Trend watching: There are two basic kinds of marketing: content marketing and contact marketing. Technology now allows us to integrate both and makes campaign management more measurable and reportable.

Words to live by: “Ripeness is all.”—Shakespeare

Good read: True North by Bill George. It’s a book I used to discover what my authentic values and motivations were and how I was going use them to build my team and integrate aspects of my private life with work.

Good advice: Get to work on time. Stay focused. Don’t be distracted by organizational noise. Follow your passion and have the courage to always do the right thing.


Emma Carrasco, CMO, National Public Radio (NPR)

In high school in Santa Barbara, aspiring actress Emma Carrasco starred in The Miracle Worker as Anne Sullivan, the teacher who painstakingly made a connection with the deaf and blind Helen Keller. The experience didn’t lead to a career on the stage, but instead steeled the daughter of Mexican immigrants for a lifetime of attempting breakthroughs with consumers.

After graduating from Loyola Marymount University with a degree in communications, Carrasco went to work on the Anheuser-Busch account at Fleishman-Hillard. Her subsequent roles in branding, advertising, and media at Republica and Nortel Networks molded her into a perfect fit for the CMO’s chair. The experiences allowed her to “step back and see what various players might be thinking about,” and then develop cross-culture solutions—not to mention be prepared to help satisfy the wants and needs of the 975 stations in the NPR network.

Marketing strategy: You always win when you place your consumer at the core of your strategy. Understand how they connect, discover, communicate, and share. The resulting efforts will resonate deeply.

Winning ways: At Republica, I led the effort to introduce Goya Foods, an iconic brand in the Hispanic market, to the general market. We did it by tapping into consumers’ desire to explore new cuisines in a fresh, authentic way. Goya is entering its second year as a prominent player at the Food Network South Beach Wine & Food Festival and is enjoying the success of an expanding customer base.

Defining moment: With Nortel Networks, I traveled the globe and met customers from myriad cultures. Respecting differences, but finding common ground in dealing with customers, has been one of the great learnings of my career.

Trend watching: Mobile apps represent an opportunity for brands to develop intimate connections with consumers and to truly be relevant. People are willing to trade personal data for convenience, a customized experience, or time or money saved.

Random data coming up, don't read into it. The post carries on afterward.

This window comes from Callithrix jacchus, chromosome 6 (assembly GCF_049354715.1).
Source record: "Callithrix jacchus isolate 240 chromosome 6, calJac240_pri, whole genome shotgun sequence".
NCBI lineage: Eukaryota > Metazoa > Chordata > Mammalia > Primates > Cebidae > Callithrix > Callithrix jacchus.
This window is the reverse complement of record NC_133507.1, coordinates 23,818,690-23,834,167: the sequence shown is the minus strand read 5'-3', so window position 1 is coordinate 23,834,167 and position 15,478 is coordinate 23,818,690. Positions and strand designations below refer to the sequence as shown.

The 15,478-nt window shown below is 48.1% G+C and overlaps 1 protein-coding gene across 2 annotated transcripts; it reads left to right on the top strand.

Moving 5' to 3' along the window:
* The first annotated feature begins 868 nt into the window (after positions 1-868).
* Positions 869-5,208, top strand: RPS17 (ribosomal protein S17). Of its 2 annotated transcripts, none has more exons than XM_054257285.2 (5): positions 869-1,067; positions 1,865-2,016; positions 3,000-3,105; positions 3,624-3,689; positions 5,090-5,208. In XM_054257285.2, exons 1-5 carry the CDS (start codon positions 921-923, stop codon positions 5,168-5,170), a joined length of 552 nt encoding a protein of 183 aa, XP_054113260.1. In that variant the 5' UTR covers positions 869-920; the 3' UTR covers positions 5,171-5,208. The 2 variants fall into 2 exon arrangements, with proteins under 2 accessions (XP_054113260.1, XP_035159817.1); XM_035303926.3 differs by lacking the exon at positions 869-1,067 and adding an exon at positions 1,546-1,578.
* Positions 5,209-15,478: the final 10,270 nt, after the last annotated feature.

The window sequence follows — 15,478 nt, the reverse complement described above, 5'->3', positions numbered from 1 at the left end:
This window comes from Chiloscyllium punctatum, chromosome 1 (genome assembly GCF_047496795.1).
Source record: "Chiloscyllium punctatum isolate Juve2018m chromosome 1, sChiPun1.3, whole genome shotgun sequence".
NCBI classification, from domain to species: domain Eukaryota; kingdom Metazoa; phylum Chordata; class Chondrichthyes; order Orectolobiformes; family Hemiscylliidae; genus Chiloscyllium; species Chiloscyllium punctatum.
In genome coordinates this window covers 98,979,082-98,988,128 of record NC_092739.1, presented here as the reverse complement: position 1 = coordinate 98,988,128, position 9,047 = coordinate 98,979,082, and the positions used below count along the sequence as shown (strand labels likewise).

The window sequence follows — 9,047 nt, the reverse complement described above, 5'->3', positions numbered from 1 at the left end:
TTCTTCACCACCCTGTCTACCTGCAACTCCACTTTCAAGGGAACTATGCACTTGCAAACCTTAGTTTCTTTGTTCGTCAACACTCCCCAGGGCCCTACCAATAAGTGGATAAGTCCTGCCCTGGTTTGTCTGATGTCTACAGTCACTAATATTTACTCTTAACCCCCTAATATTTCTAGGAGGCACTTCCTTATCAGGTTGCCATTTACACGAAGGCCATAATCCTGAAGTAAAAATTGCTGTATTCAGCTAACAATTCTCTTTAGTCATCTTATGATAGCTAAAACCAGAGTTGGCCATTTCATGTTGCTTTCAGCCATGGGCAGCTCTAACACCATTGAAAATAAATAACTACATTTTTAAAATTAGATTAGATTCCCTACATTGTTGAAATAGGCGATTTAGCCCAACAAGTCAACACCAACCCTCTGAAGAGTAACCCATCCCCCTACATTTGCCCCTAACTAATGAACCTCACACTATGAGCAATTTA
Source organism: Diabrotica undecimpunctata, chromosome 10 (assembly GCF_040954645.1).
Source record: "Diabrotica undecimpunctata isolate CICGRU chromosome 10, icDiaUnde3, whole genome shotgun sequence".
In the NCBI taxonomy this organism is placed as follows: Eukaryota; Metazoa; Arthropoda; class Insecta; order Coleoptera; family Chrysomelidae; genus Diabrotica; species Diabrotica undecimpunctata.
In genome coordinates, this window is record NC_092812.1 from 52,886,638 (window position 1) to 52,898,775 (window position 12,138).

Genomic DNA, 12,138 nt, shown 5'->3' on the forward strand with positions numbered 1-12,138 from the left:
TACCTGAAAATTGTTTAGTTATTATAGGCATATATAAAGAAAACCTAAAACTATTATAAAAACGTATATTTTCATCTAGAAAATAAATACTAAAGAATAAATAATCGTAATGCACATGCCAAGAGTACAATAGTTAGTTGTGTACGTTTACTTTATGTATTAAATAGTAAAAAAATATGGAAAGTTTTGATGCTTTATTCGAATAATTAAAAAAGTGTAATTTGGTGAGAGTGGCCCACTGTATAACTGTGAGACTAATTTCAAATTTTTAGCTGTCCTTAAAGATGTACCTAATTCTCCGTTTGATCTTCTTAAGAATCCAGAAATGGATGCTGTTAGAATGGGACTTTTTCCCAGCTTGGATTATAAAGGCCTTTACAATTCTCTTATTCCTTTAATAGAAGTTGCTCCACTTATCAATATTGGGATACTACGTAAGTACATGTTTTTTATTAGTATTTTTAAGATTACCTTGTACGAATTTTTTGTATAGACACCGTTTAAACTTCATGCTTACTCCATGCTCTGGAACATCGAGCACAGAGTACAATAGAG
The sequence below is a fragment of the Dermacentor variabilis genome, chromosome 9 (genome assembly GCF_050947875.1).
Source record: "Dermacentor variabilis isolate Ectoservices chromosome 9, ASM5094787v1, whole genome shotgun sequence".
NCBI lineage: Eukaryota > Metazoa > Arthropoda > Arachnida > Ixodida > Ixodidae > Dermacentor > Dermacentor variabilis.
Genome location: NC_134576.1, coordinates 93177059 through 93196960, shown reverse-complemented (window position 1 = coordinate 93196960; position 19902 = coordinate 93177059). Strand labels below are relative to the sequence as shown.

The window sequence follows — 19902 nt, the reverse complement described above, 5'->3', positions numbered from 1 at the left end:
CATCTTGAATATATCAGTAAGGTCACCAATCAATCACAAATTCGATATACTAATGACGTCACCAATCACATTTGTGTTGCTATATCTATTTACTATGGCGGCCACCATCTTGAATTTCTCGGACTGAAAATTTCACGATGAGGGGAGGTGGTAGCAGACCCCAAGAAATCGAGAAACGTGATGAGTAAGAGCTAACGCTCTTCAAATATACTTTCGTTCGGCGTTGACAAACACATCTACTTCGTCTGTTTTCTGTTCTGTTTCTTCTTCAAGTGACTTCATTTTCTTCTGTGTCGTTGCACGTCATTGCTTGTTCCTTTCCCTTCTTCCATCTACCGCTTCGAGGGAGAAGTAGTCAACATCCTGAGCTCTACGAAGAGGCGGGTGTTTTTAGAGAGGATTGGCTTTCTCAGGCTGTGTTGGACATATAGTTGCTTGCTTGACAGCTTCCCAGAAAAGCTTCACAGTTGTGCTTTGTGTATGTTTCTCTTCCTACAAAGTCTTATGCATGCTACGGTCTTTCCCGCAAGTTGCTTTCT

Words to live by: The Four Agreements by Don Miguel Ruiz: “Be impeccable with your word; don’t take anything personally; don’t make assumptions; always do your best.”

Good read: Steve Jobs by Walter Isaacson is a seminal reminder of the power of creativity, inventiveness, and applied imagination.

Good advice: Be driven by passion, commitment to excellence, and a deep desire to understand consumer behavior.


Joan Chow, EVP & CMO, ConAgra Foods

For Joan Chow, customer insight is more than a passion, it’s a way of life. “If you don’t have consumer insight into what truly motivates the customer, you won’t come up with a good marketing idea,” says Chow, who leads ConAgra’s overarching global marketing team efforts as its EVP and CMO, including planning, social media, and multicultural marketing. Before joining ConAgra six years ago, Chow shone as SVP and CMO of Sears, Roebuck and Co.

Marketing strategy: It all starts with customer insight. From there is where you come up with your creative idea and figure out how to activate it across different channels.

Winning ways: I’m most proud of my marketing team. I’ve had this team for six years, and without what they do every day, there would be no success.

Defining moment: I was never one of those people who couldn’t answer the interview question about what I’d want to do 10 years from now. It’s always been my attribute to be open-minded and try to build on the skills in my toolkit.

Trend watching: The biggest trend right now is the continually changing demographics of the U.S. household. Only about 20% of the U.S. population has “traditional” households today, with a Caucasian mom and dad and kids, so marketers have to think about what the new complexion of the county is like. Most people say the trends are about data or social media, but to me it’s about the people who use them. It’s all about the people.

Words to live by: I’ve never been a quote person and I’ve always admired people who can open their presentations at conferences with great quotes. But I would say my personal motto is to always be curious and to never be afraid to ask questions.

Good read: I love fiction…everything from suspense to horror to romance to fantasy and sci-fi. I read about a book a week and I’m a devoted fan of the public library. It’s a great way to help me relax. I just read a book called If Jack’s in Love [by Stephen Wetta] about a 12-year-old kid growing up in a neighborhood that’s considered white trash and how he deals with it and an alcoholic father.

Good advice: Don’t be afraid to ask for a challenging assignment, and if people are asking for a volunteer, always raise your hand to try something new.


Beth Comstock, SVP & CMO, General Electric (GE)